Omega-3 fatty acid

The Omega-3 family consists of alpha-linolenic acid (ALA) as well as eicosapentaenoic (EPA) and docosahexaenoic (DHA) acids. ALA is a precursor of fatty acids that have longer chains, such as EPA (eicosapentaenoic acid), DHA (docosahexaenoic acid), alpha-linolenic acid and linolenic acid.

EPA and DHA are also very important essential acids for our health. The only foods that contain sufficient amounts of EPA and DHA are of animal origin, especially oily fish.

Sources of Omega-3 acids

ALA is found in flax oil, sesame, wheat germ, flax in nuts, chia, soybean, canola, evening primrose, quinoa and so on. EPA and DHA are mostly found in oily fish (krill, tuna, sardine, mackerel, etc).

Essential fatty acid functions

Omega-3 fatty acids are found in the brain and nervous system in large quantities. They are essential for the proper functioning of the vision and the brain. They prevent mental disorders such as insomnia, stress and anxiety. Omega-3s also help to reduce levels of bad cholesterol and raise good cholesterol levels. They also have antiarrhythmic, antithrombotic and anti-inflammatory properties which are very important in preventing cardiovascular disease.

Omega-6 fatty acids also act as cardiovascular protectors and possess anti-inflammatory actions. However, these fatty acids can produce inflammatory substances when taken in excess.

Omega-3 and omega-6 fatty acids balance

Omega-3 is the essential fatty acids family which provides health benefits for the whole body. However, our habitual diets tend to be rich in Omega 6 and low in Omega 3 fatty acids.

It is very important that there is a balance of Omega-6 and Omega-3 fatty acids in our diets. To understand this well, these fatty acids are actually "competing", which means that a surplus of one of them will inhibit the synthesis of the other.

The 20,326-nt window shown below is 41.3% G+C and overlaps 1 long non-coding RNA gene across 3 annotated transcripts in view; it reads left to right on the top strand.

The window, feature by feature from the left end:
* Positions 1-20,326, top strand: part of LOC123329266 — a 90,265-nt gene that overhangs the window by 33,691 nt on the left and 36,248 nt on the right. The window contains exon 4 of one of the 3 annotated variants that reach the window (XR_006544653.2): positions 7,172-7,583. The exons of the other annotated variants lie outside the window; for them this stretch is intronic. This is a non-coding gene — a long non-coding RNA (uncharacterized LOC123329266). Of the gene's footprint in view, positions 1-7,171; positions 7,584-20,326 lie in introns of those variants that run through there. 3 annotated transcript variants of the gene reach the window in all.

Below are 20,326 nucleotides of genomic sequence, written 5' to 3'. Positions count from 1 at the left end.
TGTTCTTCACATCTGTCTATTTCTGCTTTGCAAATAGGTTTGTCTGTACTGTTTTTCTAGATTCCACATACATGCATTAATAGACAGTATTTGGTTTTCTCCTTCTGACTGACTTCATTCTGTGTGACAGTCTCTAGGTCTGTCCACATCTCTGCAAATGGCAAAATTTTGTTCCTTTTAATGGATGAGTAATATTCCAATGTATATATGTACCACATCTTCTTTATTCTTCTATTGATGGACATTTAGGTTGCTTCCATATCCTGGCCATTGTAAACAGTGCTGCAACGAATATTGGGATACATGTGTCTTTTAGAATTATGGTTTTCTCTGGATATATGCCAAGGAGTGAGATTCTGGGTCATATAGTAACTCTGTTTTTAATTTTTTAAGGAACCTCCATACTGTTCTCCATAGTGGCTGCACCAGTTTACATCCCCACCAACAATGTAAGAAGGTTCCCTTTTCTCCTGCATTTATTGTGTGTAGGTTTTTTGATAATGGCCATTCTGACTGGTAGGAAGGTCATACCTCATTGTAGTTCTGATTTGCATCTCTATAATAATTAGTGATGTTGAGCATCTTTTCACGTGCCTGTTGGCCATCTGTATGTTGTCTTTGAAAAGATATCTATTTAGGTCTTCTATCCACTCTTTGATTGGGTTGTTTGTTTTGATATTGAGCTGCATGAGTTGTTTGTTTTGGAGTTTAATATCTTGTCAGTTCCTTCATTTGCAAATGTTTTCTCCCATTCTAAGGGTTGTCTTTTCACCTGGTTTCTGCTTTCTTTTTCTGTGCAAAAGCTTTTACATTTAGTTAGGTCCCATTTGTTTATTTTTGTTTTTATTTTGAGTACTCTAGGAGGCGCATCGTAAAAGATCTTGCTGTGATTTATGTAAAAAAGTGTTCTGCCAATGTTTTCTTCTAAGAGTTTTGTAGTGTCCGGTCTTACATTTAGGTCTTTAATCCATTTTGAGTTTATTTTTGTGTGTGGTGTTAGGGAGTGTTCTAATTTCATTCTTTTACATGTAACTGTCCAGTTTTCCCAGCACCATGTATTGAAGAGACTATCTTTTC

That is exactly what happens with diets that are high in Omega-6 and low in Omega 3. Today the typical Omega-3 /Omega 6 ratio in most people's diets is thought to be approximately 1:25.

This is important enough to bear in mind if we want our bodies to benefit from the special properties of Omega 3 and Omega 6. A healthy ratio should really be between 1:5 and 1:1.

This imbalance can affect health and can manifest itself as the onset of pain and inflammation for example, since Omega-3's anti-inflammatory capabilities would thereby be blocked. It can also manifest itself in the formation of clots. In a balanced diet the ingestion of omega-3 would prevent this problem.

It is important to know our bodies’ needs and to know exactly what we should provide it with. If we are already consuming sufficient quantities of omega 6 in our diets, then we will only need to look for a good omega 3 supplement, rather than taking both of them together.

It is essential to know the needs of our body and to know exactly what we need to provide it with. Taking an omega-3 and omega-6 supplement won't be helpful if our diet is already rich in omega-6. Only in this case should we add an omega 3 supplement.